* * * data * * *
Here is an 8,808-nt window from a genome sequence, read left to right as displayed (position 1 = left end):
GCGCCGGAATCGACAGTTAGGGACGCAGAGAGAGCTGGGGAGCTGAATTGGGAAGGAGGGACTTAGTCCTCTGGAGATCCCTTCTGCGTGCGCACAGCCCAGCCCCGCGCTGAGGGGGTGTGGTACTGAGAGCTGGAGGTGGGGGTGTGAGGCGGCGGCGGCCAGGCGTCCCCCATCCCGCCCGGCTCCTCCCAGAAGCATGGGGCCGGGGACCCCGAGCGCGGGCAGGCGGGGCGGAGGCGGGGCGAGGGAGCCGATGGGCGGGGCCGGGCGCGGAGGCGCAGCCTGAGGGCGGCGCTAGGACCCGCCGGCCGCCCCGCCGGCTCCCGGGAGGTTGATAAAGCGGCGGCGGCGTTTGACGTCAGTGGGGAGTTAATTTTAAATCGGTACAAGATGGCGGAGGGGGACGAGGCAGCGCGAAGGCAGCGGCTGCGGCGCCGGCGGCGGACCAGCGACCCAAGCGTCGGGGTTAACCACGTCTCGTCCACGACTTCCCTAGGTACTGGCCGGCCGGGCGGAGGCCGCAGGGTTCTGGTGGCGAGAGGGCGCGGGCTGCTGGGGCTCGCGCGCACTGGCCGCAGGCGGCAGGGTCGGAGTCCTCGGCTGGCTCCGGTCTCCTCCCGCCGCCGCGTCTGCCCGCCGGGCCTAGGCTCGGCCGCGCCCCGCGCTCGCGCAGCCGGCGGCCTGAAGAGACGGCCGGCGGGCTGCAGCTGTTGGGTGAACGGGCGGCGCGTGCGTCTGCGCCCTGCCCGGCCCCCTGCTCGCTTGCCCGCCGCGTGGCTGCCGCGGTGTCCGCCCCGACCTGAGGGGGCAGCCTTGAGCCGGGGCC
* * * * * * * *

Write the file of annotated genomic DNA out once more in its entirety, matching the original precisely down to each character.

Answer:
Here is an 8,808-nt window from a genome sequence, read left to right as displayed (position 1 = left end):
GCGCCGGAATCGACAGTTAGGGACGCAGAGAGAGCTGGGGAGCTGAATTGGGAAGGAGGGACTTAGTCCTCTGGAGATCCCTTCTGCGTGCGCACAGCCCAGCCCCGCGCTGAGGGGGTGTGGTACTGAGAGCTGGAGGTGGGGGTGTGAGGCGGCGGCGGCCAGGCGTCCCCCATCCCGCCCGGCTCCTCCCAGAAGCATGGGGCCGGGGACCCCGAGCGCGGGCAGGCGGGGCGGAGGCGGGGCGAGGGAGCCGATGGGCGGGGCCGGGCGCGGAGGCGCAGCCTGAGGGCGGCGCTAGGACCCGCCGGCCGCCCCGCCGGCTCCCGGGAGGTTGATAAAGCGGCGGCGGCGTTTGACGTCAGTGGGGAGTTAATTTTAAATCGGTACAAGATGGCGGAGGGGGACGAGGCAGCGCGAAGGCAGCGGCTGCGGCGCCGGCGGCGGACCAGCGACCCAAGCGTCGGGGTTAACCACGTCTCGTCCACGACTTCCCTAGGTACTGGCCGGCCGGGCGGAGGCCGCAGGGTTCTGGTGGCGAGAGGGCGCGGGCTGCTGGGGCTCGCGCGCACTGGCCGCAGGCGGCAGGGTCGGAGTCCTCGGCTGGCTCCGGTCTCCTCCCGCCGCCGCGTCTGCCCGCCGGGCCTAGGCTCGGCCGCGCCCCGCGCTCGCGCAGCCGGCGGCCTGAAGAGACGGCCGGCGGGCTGCAGCTGTTGGGTGAACGGGCGGCGCGTGCGTCTGCGCCCTGCCCGGCCCCCTGCTCGCTTGCCCGCCGCGTGGCTGCCGCGGTGTCCGCCCCGACCTGAGGGGGCAGCCTTGAGCCGGGGCC